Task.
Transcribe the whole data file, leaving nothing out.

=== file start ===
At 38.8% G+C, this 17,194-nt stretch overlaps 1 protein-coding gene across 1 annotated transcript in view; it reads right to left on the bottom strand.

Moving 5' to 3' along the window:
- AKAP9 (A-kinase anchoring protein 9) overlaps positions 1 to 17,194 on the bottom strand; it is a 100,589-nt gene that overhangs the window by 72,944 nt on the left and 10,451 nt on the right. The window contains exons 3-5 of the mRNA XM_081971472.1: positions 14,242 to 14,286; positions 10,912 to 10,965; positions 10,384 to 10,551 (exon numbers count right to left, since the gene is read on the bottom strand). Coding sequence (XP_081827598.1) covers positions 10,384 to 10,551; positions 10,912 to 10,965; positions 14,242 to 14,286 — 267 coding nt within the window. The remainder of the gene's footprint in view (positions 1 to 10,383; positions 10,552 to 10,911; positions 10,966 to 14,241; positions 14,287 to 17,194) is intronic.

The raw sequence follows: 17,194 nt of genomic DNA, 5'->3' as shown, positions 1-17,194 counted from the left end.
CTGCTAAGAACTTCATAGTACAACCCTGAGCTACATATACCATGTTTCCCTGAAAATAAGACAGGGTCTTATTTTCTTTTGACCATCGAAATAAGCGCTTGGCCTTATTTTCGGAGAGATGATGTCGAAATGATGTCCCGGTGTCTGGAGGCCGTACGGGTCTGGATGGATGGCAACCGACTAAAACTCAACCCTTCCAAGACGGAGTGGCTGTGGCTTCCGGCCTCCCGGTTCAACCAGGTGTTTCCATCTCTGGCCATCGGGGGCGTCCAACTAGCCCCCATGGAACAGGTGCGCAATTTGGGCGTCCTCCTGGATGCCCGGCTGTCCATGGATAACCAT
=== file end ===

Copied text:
At 38.8% G+C, this 17,194-nt stretch overlaps 1 protein-coding gene across 1 annotated transcript in view; it reads right to left on the bottom strand.

Moving 5' to 3' along the window:
- AKAP9 (A-kinase anchoring protein 9) overlaps positions 1 to 17,194 on the bottom strand; it is a 100,589-nt gene that overhangs the window by 72,944 nt on the left and 10,451 nt on the right. The window contains exons 3-5 of the mRNA XM_081971472.1: positions 14,242 to 14,286; positions 10,912 to 10,965; positions 10,384 to 10,551 (exon numbers count right to left, since the gene is read on the bottom strand). Coding sequence (XP_081827598.1) covers positions 10,384 to 10,551; positions 10,912 to 10,965; positions 14,242 to 14,286 — 267 coding nt within the window. The remainder of the gene's footprint in view (positions 1 to 10,383; positions 10,552 to 10,911; positions 10,966 to 14,241; positions 14,287 to 17,194) is intronic.

The raw sequence follows: 17,194 nt of genomic DNA, 5'->3' as shown, positions 1-17,194 counted from the left end.
CTGCTAAGAACTTCATAGTACAACCCTGAGCTACATATACCATGTTTCCCTGAAAATAAGACAGGGTCTTATTTTCTTTTGACCATCGAAATAAGCGCTTGGCCTTATTTTCGGAGAGATGATGTCGAAATGATGTCCCGGTGTCTGGAGGCCGTACGGGTCTGGATGGATGGCAACCGACTAAAACTCAACCCTTCCAAGACGGAGTGGCTGTGGCTTCCGGCCTCCCGGTTCAACCAGGTGTTTCCATCTCTGGCCATCGGGGGCGTCCAACTAGCCCCCATGGAACAGGTGCGCAATTTGGGCGTCCTCCTGGATGCCCGGCTGTCCATGGATAACCAT